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Legends of Dusshera

Dussehra or Dasara is the final day of the joyous Navratri festival. As with most other Indian festivals, Dussehra also has its origin in various myths and legends that are mostly derived from the sacred Indian texts and scriptures. Know about some of the most popular legends commonly associated with Dussehra . If you want to share them with your friends and relations, just click here and send this page to them. Join into the Dussehra celebrations with TheHolidaySpot and have a wonderful time with your dear ones.

Dusshera Legends

The history of Dussehra is an ancient one and derives its origin from a number of popular legends found in the scriptures.

According to popular belief, Dussehra celebrates the victory of Goddess Durga over the wicked demon Mahishasura who, according to legend, belonged to Mysore. The history of the festival has its origin in a puranic story concerning the killing of Mahishasura (Bandasura who took the form of a buffalo) and his comrades Chanda and Munda by Goddess Kali. The fight went on for nine days and nights and on the tenth day Goddess Kali killed them near the hill. Hence, Kali came to be known as Chamundeshwari and the hill where the demons were killed as the Chamundi Hill, sacred to the deity. Chamundeshwari is the family deity of the royal family of Mysore and is sacred to the Rajas and the people of Mysore. The Royal family of Mysore worships Chamundeshwari with great fervour. The word Mysore is said to be derived from Mahishur. The festival commences with puja(worship service) to the deity. Celebrated by the royal family of Mysore, Dussehra has become an important State festival of Karnataka.

Dussehra also has its roots in the Indian epic 'Ramayana'. It is widely held that the festival actually commemorates the killing of the great demon king of Lanka, Ravan, by Lord Rama. The epic mentions how Lord Rama, the god-incarnate, went to serve a period of exile for 14 years under the order of his father. Along with his devoted wife Sita and his faithful brother Lakshmana, Rama faced many hardships during this period prominent among which was the abduction of Sita by the ten-headed Ravana. On a similar day as Dussehra in Satyug, Ram (the eighth incarnation of Lord Vishnu), is said to have killed Ravan, who had abducted his wife Sita. With brother Lakshman, follower Hanuman, and an army of monkeys on his side Rama fought a great battle for ten days to rescue his wife. Since then, the observance of Dussehra is more in admiration of Lord Rama than Goddess Durga. The word "Dussehra" can also be interpreted as "Dasa-Hara", which stands for the cutting of the ten heads of Ravana by Lord Rama. Dussehra is celebrated by many people of Northern India to commemorate this victory of Lord Rama.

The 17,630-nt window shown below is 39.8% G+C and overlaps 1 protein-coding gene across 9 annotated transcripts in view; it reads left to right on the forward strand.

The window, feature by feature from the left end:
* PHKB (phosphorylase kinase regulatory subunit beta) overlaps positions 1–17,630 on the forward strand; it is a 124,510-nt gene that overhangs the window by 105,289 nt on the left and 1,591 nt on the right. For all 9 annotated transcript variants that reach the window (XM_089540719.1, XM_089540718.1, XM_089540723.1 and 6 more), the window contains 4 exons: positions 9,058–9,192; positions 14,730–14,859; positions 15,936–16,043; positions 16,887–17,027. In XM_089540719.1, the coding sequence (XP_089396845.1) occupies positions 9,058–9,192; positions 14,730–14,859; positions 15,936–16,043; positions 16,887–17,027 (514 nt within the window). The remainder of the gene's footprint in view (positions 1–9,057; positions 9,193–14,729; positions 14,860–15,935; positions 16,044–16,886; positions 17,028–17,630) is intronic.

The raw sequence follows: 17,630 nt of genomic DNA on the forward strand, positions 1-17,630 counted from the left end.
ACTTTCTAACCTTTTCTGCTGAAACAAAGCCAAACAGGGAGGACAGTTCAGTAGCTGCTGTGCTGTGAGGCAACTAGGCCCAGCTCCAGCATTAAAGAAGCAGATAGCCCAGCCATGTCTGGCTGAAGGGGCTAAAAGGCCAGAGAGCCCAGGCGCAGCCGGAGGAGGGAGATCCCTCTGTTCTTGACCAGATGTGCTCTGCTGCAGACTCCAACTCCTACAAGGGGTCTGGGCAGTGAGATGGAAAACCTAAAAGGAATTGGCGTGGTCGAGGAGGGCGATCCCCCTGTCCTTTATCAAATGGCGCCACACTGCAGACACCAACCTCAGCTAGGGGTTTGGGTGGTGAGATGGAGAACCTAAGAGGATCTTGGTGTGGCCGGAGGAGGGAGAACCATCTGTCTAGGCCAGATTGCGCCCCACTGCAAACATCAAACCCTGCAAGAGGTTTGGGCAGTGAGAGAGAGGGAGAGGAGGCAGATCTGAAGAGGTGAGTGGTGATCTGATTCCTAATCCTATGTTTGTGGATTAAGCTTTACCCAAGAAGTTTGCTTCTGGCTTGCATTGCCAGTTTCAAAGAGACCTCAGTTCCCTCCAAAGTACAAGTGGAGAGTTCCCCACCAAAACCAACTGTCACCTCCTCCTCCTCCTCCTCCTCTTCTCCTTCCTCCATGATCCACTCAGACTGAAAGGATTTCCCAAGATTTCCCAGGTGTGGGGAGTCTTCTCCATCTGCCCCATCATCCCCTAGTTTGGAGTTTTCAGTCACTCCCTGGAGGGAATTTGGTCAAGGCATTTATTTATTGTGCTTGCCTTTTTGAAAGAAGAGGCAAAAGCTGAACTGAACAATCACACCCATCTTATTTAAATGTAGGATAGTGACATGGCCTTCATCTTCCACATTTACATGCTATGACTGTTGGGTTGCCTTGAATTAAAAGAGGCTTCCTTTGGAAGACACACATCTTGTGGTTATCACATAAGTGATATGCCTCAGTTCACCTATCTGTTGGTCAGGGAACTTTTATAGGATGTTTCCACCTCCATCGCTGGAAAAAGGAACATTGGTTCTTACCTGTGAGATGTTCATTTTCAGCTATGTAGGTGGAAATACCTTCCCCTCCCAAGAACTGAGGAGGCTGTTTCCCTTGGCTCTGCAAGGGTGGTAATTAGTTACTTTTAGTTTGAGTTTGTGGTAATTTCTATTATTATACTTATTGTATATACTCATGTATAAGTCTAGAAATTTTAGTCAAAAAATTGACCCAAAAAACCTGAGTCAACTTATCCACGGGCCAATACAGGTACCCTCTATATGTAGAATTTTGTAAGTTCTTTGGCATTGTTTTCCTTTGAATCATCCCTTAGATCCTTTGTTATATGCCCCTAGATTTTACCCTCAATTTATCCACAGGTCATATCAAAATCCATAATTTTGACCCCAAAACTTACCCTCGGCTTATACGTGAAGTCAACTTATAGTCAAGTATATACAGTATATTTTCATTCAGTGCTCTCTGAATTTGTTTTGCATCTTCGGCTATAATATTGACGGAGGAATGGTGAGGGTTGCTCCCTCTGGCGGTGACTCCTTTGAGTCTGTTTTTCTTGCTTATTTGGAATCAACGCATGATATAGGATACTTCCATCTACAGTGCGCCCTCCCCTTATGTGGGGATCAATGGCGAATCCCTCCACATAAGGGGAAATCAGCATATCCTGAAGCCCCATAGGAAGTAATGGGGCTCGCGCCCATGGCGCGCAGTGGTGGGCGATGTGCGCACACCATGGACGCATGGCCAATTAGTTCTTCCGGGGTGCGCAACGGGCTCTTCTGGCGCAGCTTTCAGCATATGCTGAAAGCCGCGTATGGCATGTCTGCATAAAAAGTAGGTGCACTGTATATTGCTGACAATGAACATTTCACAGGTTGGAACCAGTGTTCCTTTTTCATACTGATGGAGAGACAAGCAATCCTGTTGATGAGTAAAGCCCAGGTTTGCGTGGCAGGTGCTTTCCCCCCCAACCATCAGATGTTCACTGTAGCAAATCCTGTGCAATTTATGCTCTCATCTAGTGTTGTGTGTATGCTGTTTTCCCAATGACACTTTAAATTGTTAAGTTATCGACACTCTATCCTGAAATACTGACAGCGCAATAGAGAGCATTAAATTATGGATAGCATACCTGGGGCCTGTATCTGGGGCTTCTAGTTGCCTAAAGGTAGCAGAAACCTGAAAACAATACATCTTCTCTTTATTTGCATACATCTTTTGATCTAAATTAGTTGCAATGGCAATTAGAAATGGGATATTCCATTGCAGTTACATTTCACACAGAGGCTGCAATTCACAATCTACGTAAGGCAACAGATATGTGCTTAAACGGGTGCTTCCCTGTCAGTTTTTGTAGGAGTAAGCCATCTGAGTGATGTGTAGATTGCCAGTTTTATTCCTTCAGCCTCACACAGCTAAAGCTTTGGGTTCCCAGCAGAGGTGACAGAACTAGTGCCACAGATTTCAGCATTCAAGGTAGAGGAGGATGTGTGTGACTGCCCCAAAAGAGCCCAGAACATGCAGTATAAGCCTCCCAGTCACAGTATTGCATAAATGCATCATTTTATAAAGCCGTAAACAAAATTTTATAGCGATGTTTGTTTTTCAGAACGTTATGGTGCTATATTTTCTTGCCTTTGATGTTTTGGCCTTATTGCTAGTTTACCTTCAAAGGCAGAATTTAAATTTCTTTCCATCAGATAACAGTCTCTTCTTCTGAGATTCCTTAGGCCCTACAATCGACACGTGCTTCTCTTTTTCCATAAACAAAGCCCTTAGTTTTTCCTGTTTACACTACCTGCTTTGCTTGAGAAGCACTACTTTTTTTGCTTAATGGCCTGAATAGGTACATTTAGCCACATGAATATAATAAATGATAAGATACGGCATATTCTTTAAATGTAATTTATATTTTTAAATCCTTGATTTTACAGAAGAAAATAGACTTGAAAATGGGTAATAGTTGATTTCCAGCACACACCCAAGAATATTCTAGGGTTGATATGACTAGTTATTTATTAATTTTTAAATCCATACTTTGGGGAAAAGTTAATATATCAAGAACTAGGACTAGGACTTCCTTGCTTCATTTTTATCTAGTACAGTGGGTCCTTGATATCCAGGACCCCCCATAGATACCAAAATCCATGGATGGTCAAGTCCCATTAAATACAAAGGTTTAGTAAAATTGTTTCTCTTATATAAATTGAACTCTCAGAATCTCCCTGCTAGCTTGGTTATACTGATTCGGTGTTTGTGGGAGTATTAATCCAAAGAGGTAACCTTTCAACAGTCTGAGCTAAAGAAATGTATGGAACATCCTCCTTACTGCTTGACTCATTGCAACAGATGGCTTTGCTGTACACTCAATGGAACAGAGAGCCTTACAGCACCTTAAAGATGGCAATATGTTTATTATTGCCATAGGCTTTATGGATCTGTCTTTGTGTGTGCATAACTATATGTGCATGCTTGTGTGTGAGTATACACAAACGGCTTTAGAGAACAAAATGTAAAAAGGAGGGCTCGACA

The origin of Dussehra can also be traced to the other great Hindu epic Mahabharata. According to the Mahabharat, in the thirteenth year of their exile, the Pandavas had to live in complete concealment and Arjuna the Pandav prince, disguised himself as a eunuch called Brihannala. So he hid his celestial weapons in a Vanni tree(or Shami tree). After a year, when the period of concealment was over, he retrieved his weapons on the day of Dussehra and the Pandava brothers worshipped the weapons along with the Vanni tree. Thus, the Vanni tree became sacred to the Pandavas and the Maharaja of Mysore who traces descent from them also reveres the Vanni tree. In Mysore the Vanni tree is worshipped with the observance of many sacred rituals.

According to another legend, the festival is linked to a young Brahmin boy Kautsa. Kautsa, the young son of a Brahmin named Devdatt, was living in the city of Paithan. After studying under the tutelage of Rishi(sage) Varatantu, Kautsa insisted that his guru accept his gurudakshina(the voluntary fee or gift offered in olden days by a Hindu disciple to his guru at the end of his training). Initially Varatantu refused but to test his disciple he later asked for 140 million gold coins, one hundred million for each of the subjects he taught. The obedient student went to the ruler of the land, King Raghu, to ask for the money. King Raghu was famous for his generosity, but when he heard the demand of his subject he fell into deep thinking because just a while ago he had emptied all his coffers on the Brahmins, after performing the Vishvajit sacrifice. He asked Kautsa to give him three days’ time. He immediately left to get the gold coins from Lord Indra. Lord Indra summoned Kuber, the god of wealth, and told him to make a shower of gold coins on the “Shanu” and “Aapati” trees round King Raghu’s city of Ayodhya. This is what Kuber did and after presenting the promised amount to his tutor, Kautsa distributed the rest of the coins among the poor people on the day of Dussehra. In Ayodhya, this great event is still observed with the people looting the leaves of the apati trees and presenting them to each other as “sone” (gold).

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